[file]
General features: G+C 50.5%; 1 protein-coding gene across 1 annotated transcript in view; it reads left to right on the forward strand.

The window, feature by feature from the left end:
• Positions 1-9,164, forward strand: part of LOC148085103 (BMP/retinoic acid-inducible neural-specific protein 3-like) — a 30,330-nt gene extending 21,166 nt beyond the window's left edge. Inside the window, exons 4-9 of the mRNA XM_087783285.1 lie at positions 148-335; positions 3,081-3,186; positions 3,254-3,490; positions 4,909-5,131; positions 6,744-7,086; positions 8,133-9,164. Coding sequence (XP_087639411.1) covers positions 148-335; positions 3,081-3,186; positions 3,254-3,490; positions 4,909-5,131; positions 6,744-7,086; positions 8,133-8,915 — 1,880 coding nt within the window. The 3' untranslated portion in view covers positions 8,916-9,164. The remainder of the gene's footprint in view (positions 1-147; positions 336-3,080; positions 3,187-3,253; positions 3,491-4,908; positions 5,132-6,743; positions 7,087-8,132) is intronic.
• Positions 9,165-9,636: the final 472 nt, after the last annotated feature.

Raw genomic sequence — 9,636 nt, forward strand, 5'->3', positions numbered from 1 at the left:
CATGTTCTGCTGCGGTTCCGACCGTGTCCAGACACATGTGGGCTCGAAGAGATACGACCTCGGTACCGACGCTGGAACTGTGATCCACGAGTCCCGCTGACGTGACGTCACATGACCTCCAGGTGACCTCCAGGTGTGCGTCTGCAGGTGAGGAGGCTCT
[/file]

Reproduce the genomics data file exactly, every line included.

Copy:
General features: G+C 50.5%; 1 protein-coding gene across 1 annotated transcript in view; it reads left to right on the forward strand.

The window, feature by feature from the left end:
• Positions 1-9,164, forward strand: part of LOC148085103 (BMP/retinoic acid-inducible neural-specific protein 3-like) — a 30,330-nt gene extending 21,166 nt beyond the window's left edge. Inside the window, exons 4-9 of the mRNA XM_087783285.1 lie at positions 148-335; positions 3,081-3,186; positions 3,254-3,490; positions 4,909-5,131; positions 6,744-7,086; positions 8,133-9,164. Coding sequence (XP_087639411.1) covers positions 148-335; positions 3,081-3,186; positions 3,254-3,490; positions 4,909-5,131; positions 6,744-7,086; positions 8,133-8,915 — 1,880 coding nt within the window. The 3' untranslated portion in view covers positions 8,916-9,164. The remainder of the gene's footprint in view (positions 1-147; positions 336-3,080; positions 3,187-3,253; positions 3,491-4,908; positions 5,132-6,743; positions 7,087-8,132) is intronic.
• Positions 9,165-9,636: the final 472 nt, after the last annotated feature.

Raw genomic sequence — 9,636 nt, forward strand, 5'->3', positions numbered from 1 at the left:
CATGTTCTGCTGCGGTTCCGACCGTGTCCAGACACATGTGGGCTCGAAGAGATACGACCTCGGTACCGACGCTGGAACTGTGATCCACGAGTCCCGCTGACGTGACGTCACATGACCTCCAGGTGACCTCCAGGTGTGCGTCTGCAGGTGAGGAGGCTCT